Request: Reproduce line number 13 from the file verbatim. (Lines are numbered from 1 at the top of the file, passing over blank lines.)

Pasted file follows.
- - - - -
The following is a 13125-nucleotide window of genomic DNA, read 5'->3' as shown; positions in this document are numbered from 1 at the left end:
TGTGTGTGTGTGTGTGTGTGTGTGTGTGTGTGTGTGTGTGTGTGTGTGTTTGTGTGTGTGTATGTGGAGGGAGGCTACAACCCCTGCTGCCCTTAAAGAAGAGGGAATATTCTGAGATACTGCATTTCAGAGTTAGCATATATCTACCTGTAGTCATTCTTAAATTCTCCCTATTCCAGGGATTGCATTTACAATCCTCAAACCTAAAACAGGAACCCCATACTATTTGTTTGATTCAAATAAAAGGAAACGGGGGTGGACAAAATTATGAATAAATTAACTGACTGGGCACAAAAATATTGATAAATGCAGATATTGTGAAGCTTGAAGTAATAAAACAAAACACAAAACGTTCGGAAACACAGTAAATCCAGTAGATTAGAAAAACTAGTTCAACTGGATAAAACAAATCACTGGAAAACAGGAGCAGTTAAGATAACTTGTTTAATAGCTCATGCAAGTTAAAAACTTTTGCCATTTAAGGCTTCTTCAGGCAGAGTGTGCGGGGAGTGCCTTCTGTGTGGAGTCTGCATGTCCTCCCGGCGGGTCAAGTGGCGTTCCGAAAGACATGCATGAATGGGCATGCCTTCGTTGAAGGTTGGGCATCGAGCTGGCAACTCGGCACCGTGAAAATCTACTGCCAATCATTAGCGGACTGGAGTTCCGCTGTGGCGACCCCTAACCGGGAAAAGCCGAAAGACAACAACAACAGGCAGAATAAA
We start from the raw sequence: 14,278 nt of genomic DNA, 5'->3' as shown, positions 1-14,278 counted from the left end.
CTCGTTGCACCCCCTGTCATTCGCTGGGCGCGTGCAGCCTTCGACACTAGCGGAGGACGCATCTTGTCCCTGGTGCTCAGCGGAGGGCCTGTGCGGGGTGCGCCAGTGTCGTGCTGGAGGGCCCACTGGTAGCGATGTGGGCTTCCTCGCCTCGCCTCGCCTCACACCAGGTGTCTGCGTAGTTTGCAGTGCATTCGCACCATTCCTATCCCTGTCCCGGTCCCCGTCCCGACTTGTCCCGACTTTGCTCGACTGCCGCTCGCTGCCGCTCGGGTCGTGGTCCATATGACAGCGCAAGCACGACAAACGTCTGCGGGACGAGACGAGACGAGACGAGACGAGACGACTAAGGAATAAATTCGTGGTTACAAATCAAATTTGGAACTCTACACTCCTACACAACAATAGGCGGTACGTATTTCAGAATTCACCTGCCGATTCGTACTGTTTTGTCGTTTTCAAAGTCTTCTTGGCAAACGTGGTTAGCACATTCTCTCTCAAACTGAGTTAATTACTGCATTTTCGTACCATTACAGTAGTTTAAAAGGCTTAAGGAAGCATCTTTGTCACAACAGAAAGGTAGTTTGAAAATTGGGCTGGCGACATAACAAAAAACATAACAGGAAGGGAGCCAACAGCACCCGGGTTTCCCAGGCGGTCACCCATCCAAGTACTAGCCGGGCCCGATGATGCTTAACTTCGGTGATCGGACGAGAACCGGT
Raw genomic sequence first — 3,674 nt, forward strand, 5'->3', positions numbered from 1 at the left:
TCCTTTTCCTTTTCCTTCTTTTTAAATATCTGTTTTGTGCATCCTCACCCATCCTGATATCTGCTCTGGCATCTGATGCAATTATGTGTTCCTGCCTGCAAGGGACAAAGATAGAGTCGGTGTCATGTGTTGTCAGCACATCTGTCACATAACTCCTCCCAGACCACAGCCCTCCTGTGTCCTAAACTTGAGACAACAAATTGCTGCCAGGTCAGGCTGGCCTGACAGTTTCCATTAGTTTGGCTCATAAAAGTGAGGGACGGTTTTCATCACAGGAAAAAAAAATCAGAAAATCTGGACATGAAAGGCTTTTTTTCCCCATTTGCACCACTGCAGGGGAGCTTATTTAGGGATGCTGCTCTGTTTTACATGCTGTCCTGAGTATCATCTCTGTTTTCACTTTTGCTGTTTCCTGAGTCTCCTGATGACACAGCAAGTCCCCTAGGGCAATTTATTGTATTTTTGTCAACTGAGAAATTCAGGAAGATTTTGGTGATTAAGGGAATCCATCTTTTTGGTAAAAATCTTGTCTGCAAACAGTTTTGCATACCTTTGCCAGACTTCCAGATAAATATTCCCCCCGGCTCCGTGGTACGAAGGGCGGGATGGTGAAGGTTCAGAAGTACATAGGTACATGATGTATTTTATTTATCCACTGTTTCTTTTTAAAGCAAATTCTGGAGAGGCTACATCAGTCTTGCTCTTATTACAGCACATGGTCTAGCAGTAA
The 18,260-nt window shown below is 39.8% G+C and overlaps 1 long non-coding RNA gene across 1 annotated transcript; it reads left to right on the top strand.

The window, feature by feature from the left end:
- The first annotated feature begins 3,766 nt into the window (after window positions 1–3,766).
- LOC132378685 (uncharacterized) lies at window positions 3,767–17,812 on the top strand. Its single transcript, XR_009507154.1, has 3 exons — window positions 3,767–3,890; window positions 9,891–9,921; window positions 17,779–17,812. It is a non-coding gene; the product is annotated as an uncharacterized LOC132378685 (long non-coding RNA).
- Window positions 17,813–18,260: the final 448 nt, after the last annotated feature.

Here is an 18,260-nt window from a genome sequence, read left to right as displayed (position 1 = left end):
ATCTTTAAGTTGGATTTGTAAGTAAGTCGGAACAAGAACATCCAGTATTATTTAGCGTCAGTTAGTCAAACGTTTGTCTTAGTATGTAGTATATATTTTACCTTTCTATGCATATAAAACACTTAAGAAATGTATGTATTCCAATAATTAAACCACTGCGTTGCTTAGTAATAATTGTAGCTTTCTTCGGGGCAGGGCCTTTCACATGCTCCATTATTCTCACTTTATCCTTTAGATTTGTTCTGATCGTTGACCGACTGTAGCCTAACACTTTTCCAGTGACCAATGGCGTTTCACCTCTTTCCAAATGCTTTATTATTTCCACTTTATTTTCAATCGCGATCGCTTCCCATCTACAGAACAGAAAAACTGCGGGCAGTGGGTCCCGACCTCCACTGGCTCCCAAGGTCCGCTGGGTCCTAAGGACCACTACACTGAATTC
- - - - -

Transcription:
ATCTTTAAGTTGGATTTGTAAGTAAGTCGGAACAAGAACATCCAGTATTATTTAGCGTCAGTTAGTCAAACGTTTGTCTTAGTATGTAGTATATATTTTACCTTTCTATGCATATAAAACACTTAAGAAATGTATGTATTCCAATAATTAAACCACTGCGTTGCTTAGTAATAATTGTAGCTTTCTTCGGGGCAGGGCCTTTCACATGCTCCATTATTCTCACTTTATCCTTTAGATTTGTTCTGATCGTTGACCGACTGTAGCCTAACACTTTTCCAGTGACCAATGGCGTTTCACCTCTTTCCAAATGCTTTATTATTTCCACTTTATTTTCAATCGCGATCGCTTCCCATCTACAGAACAGAAAAACTGCGGGCAGTGGGTCCCGACCTCCACTGGCTCCCAAGGTCCGCTGGGTCCTAAGGACCACTACACTGAATTC